Walk in or not?

building out a new store. the walk in dimension only 6.5" x 5.5". is it worth it or just put in refrigerations?

1 vote for walk in here

I once had a walk-in that size, backed up w/a couple of reach-ins…

I’d go bigger if possible & reduce the use of reach-ins, but would go w/the walk-in, as you can squeeze more into it…

Without Walk in

save on electricity
easy clean up

Less space

walk in will replace with a six door refrigeration, a two door refrigeration and a roll in refrigeration for dough proofing

correct me if i’m wrong.

i’m leaning toward without walk in. give me some points to change my decision.


If you have 6.5’ x 5.5’ interior with 7’ ceiling, then you would have 250.25 cubic feet nominal space. That’s prodigious, if you can use most of it. Call for the walk-in. If the dimensions you give are for OUTSIDE dimensions, then I need to rethink and get interior dimensions.

it’s the outside dimension.

If you plan to retard your dough, you can fill up a reach in quickly, whereas you can’t fill up a larger walk-in as quickly. Also the door to a reach-in opens up most of the interior to warmer air when opened, which a walk-in doesn’t do.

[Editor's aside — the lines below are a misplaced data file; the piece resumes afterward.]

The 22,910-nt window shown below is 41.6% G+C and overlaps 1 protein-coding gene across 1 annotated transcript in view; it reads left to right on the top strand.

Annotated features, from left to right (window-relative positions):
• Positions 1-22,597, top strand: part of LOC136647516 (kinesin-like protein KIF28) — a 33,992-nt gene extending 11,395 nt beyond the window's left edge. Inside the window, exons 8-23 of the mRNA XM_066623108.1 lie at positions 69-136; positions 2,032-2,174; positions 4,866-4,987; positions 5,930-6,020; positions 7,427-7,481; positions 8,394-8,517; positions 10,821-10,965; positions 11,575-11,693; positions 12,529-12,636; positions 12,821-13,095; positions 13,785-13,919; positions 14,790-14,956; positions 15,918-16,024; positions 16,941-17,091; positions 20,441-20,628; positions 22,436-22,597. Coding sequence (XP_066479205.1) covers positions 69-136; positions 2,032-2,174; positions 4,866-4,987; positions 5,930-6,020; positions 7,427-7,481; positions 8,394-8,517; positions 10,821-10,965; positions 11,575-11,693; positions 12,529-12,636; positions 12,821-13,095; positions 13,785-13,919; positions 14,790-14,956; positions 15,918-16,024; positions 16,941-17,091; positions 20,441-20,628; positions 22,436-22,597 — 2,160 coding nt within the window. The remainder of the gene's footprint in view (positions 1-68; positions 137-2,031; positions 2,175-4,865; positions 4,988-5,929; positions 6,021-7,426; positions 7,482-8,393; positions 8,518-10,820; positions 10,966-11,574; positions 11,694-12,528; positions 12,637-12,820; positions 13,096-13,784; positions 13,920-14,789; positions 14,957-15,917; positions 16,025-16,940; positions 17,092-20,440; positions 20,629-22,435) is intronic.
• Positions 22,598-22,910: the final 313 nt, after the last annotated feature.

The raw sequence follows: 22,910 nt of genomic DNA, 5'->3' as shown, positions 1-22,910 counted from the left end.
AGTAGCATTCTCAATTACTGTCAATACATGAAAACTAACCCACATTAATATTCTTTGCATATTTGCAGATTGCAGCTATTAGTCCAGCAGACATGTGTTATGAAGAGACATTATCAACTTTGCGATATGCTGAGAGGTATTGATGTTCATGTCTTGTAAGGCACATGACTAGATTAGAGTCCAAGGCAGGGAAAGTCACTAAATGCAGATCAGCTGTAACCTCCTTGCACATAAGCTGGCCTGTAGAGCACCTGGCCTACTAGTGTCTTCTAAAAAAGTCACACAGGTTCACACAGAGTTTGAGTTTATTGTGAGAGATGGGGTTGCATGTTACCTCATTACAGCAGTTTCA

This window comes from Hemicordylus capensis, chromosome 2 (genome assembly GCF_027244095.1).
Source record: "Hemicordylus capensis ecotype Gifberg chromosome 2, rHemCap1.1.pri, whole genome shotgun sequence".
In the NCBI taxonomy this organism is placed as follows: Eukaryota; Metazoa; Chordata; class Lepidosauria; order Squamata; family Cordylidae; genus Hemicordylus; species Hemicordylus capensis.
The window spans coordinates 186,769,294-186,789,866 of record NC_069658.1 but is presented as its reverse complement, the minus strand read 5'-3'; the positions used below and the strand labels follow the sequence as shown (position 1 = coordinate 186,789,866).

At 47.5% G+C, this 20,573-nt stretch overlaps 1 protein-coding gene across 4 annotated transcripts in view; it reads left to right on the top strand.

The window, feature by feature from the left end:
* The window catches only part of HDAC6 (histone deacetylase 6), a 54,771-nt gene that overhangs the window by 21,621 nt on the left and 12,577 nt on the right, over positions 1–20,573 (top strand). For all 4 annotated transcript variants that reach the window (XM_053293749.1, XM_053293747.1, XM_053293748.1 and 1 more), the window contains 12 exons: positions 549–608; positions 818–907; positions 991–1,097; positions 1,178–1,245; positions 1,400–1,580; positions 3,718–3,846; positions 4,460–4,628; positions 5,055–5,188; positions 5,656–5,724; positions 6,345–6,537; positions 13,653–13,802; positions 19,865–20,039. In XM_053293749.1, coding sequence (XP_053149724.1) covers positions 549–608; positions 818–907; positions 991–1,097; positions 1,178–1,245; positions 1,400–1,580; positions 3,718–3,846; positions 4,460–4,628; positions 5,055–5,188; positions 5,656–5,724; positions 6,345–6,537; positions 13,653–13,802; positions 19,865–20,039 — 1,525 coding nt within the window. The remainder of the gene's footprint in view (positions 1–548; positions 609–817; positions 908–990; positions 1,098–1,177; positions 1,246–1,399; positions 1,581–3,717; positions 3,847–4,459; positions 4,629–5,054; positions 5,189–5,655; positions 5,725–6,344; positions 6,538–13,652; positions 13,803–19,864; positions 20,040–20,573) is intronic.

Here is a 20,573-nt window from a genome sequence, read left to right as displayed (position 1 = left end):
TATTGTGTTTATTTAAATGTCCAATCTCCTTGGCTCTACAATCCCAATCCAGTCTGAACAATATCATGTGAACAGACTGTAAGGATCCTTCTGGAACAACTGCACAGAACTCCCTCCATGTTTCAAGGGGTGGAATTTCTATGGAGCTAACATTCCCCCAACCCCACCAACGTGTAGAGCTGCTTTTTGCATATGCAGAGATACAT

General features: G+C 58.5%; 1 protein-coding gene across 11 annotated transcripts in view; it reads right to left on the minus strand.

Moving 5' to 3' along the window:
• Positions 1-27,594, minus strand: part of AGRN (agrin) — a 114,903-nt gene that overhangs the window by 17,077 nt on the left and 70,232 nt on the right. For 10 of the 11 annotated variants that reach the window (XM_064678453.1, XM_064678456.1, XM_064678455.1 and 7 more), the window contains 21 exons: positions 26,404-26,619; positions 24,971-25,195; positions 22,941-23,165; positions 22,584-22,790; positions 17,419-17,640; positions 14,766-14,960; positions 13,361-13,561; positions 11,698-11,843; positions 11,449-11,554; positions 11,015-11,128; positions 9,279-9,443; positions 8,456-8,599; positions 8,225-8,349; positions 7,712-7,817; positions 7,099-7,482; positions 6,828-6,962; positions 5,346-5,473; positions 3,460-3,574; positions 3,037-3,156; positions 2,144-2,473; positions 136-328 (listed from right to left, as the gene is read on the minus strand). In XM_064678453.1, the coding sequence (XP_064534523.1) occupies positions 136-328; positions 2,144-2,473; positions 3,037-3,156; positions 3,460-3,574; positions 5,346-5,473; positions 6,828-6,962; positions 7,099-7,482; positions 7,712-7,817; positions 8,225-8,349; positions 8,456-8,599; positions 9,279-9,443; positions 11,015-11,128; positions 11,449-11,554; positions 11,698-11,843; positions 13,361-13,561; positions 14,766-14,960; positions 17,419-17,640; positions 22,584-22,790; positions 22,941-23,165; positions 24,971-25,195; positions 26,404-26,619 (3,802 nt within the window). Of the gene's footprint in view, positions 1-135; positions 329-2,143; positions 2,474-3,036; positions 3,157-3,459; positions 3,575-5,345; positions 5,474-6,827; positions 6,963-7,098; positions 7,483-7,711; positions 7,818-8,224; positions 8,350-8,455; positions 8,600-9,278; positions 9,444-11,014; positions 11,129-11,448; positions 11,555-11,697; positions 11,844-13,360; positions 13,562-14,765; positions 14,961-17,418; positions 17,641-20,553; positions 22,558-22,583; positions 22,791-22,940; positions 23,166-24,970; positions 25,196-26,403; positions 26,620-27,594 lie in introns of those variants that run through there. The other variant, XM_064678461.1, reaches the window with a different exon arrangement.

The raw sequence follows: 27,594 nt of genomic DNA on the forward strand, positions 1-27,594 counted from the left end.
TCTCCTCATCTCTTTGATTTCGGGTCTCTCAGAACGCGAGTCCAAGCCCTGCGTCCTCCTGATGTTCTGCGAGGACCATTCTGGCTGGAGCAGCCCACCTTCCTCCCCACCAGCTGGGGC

In short, you will have a much longer recovery time and cooling time if you load it with trays of dough.

I started w/reach-ins…never had enough room…when I got a walk-in, my life was 10x’s easier…and it was a small one…

walk in for sure you will save on elec and you won’t put the extra heat in the kitchen

just make sure you seal with a good guy and not some flt by nightmare guy

Hello,This is an extemely fast decision why in the world would you want to load your place up w/ reach ins?When you have the option of a Walk In?Don’t you plan on growing? Guess what I am suggesting? WALK IN !!

                Don't even think of another option Trust Me


Most all the pizza shops we equip have 8’ X 10’ walk in coolers or larger. Freezer space usually a two door unit. You need refrigerated and freezer space to buy at good food product pricing levels. Small orders = higher costs.

George Mills